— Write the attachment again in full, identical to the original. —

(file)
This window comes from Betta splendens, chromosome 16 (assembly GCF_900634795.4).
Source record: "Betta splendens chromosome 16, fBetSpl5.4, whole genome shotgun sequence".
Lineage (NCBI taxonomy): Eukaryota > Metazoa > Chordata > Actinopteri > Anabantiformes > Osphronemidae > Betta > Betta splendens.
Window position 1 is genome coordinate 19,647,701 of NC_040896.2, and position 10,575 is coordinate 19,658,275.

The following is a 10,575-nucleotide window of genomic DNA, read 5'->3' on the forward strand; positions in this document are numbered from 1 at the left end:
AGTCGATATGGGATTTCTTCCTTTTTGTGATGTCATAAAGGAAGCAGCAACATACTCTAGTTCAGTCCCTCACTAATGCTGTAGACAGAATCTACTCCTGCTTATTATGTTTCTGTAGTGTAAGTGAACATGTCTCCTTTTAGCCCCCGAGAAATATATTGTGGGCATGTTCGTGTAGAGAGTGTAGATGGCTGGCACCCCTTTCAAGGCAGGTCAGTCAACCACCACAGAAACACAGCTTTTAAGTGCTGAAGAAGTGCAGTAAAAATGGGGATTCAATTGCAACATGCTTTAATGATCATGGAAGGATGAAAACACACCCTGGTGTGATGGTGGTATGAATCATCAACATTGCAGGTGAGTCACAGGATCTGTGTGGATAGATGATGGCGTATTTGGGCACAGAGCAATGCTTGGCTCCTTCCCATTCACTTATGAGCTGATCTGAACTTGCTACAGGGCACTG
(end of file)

This window comes from Betta splendens, chromosome 16 (assembly GCF_900634795.4).
Source record: "Betta splendens chromosome 16, fBetSpl5.4, whole genome shotgun sequence".
Lineage (NCBI taxonomy): Eukaryota > Metazoa > Chordata > Actinopteri > Anabantiformes > Osphronemidae > Betta > Betta splendens.
Window position 1 is genome coordinate 19,647,701 of NC_040896.2, and position 10,575 is coordinate 19,658,275.

The following is a 10,575-nucleotide window of genomic DNA, read 5'->3' on the forward strand; positions in this document are numbered from 1 at the left end:
AGTCGATATGGGATTTCTTCCTTTTTGTGATGTCATAAAGGAAGCAGCAACATACTCTAGTTCAGTCCCTCACTAATGCTGTAGACAGAATCTACTCCTGCTTATTATGTTTCTGTAGTGTAAGTGAACATGTCTCCTTTTAGCCCCCGAGAAATATATTGTGGGCATGTTCGTGTAGAGAGTGTAGATGGCTGGCACCCCTTTCAAGGCAGGTCAGTCAACCACCACAGAAACACAGCTTTTAAGTGCTGAAGAAGTGCAGTAAAAATGGGGATTCAATTGCAACATGCTTTAATGATCATGGAAGGATGAAAACACACCCTGGTGTGATGGTGGTATGAATCATCAACATTGCAGGTGAGTCACAGGATCTGTGTGGATAGATGATGGCGTATTTGGGCACAGAGCAATGCTTGGCTCCTTCCCATTCACTTATGAGCTGATCTGAACTTGCTACAGGGCACTG